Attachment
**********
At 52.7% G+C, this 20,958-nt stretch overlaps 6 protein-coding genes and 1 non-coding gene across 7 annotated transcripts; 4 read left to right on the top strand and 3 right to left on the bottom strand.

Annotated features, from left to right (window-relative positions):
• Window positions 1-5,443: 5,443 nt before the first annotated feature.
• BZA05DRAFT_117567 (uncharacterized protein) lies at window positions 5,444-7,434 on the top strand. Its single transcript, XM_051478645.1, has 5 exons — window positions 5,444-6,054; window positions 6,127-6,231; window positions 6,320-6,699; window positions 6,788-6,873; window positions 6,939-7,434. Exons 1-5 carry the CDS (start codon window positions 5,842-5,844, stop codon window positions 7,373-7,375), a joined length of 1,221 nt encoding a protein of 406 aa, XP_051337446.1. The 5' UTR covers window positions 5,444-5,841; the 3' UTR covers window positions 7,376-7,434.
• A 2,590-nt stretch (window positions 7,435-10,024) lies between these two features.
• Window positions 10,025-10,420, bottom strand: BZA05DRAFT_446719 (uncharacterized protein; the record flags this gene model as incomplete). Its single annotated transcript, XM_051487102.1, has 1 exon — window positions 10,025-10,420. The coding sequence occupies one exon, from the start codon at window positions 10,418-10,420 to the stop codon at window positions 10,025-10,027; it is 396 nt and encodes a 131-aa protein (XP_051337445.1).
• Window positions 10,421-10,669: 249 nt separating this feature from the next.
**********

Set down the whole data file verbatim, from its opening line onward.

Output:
At 52.7% G+C, this 20,958-nt stretch overlaps 6 protein-coding genes and 1 non-coding gene across 7 annotated transcripts; 4 read left to right on the top strand and 3 right to left on the bottom strand.

Annotated features, from left to right (window-relative positions):
• Window positions 1-5,443: 5,443 nt before the first annotated feature.
• BZA05DRAFT_117567 (uncharacterized protein) lies at window positions 5,444-7,434 on the top strand. Its single transcript, XM_051478645.1, has 5 exons — window positions 5,444-6,054; window positions 6,127-6,231; window positions 6,320-6,699; window positions 6,788-6,873; window positions 6,939-7,434. Exons 1-5 carry the CDS (start codon window positions 5,842-5,844, stop codon window positions 7,373-7,375), a joined length of 1,221 nt encoding a protein of 406 aa, XP_051337446.1. The 5' UTR covers window positions 5,444-5,841; the 3' UTR covers window positions 7,376-7,434.
• A 2,590-nt stretch (window positions 7,435-10,024) lies between these two features.
• Window positions 10,025-10,420, bottom strand: BZA05DRAFT_446719 (uncharacterized protein; the record flags this gene model as incomplete). Its single annotated transcript, XM_051487102.1, has 1 exon — window positions 10,025-10,420. The coding sequence occupies one exon, from the start codon at window positions 10,418-10,420 to the stop codon at window positions 10,025-10,027; it is 396 nt and encodes a 131-aa protein (XP_051337445.1).
• Window positions 10,421-10,669: 249 nt separating this feature from the next.